“Don’t think about making art, just get it done. Let everyone else decide if it’s good or bad, whether they love it or hate it. While they are deciding, make even more art.”

― Andy Warhol

 

Loco Maricon Amor

 

The non-storytelling that follows – the retelling of vague thoughts, memories and passionate feelings – reveals to us the imagined extremes of the torrid relationship between Federica Garcia Lorca (in perfect contrast to the inestimable Caroline Dunphy’s predatory Gala, we see a beautiful, quietly sexual being in Thomas Hutchins) and Salvador Dali (Chris Beckey at his most bemused and confused best. We do love this Dali.). The actors who play these fascinating men create an entire world, purely for the purpose of us understanding their story, in which they exist together, exclusively, outside of convention, tradition and expectation. Their relationship speaks volumes about the collision between Tragedy and Surrealism; a conflict that Director and Designer, Steven Mitchell Wright, has explored in this production to the nth degree.

As a director, Wright says he is “interested in moving away from ‘naturalism’ and ‘realism’ and moving towards a new form of storytelling (or non-storytelling) specific for our culture.” This approach means we are re-entering the realm of experimental theatre, a term that Wright is proud to reclaim. He explains, “Experimental in the sense that the work is an experiment, that there is an hypothesis behind the work, that the success or failure of the experiment is not measured in terms such as good, bad, like or didn’t but…in the experience created by the work, in the reaction each element within the experiment has to each other.” The audience is the final variable. He wants us to react.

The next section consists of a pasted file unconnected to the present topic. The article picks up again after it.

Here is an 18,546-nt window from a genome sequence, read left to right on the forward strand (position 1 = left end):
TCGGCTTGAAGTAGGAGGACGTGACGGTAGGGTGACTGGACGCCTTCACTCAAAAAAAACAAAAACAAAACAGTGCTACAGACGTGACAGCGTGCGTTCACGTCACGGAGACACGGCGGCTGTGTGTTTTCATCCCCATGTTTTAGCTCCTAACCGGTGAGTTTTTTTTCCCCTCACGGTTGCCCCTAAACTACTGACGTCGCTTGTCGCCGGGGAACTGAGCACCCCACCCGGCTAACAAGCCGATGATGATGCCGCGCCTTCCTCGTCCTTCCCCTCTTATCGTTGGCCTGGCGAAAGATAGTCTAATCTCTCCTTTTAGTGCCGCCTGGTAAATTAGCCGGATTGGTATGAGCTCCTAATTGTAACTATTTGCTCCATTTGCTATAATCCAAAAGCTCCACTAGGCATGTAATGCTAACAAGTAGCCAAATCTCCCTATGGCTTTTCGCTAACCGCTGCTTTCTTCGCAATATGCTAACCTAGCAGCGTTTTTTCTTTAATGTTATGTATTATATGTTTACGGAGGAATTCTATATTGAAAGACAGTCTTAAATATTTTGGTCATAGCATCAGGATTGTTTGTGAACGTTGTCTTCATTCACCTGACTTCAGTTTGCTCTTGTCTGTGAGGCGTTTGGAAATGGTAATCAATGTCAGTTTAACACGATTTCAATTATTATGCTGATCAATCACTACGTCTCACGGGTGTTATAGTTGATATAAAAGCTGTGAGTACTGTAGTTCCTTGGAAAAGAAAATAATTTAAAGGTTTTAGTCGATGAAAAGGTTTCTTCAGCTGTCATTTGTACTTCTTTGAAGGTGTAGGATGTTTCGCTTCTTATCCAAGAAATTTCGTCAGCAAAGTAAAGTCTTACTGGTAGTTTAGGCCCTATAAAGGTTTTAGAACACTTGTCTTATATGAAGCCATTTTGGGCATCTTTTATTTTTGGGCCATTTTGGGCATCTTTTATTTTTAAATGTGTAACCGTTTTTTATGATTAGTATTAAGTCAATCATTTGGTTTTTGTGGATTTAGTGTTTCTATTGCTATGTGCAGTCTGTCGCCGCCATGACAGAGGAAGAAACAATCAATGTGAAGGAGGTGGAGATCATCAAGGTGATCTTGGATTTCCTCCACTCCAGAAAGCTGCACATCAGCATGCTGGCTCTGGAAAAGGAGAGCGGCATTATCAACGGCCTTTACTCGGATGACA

And react we do. There are gasps and lots of laughter. A sense of wonderment and intrigue pervades. Our senses (and our sensibilities) are struck upon time and time again. Dunphy gives us her gorgeous, glamorous Gala, in all her formidable glory and Lucy-Ann Langkilde, Polly Sara and Bianca Zouppas confront us with a Greek Chorus that seduces, amuses and terrifies us, much like the lovers we had and had to dispose of just as hurriedly as we’d found them. Each as terrifying as the last and so good – and bad – for the soul!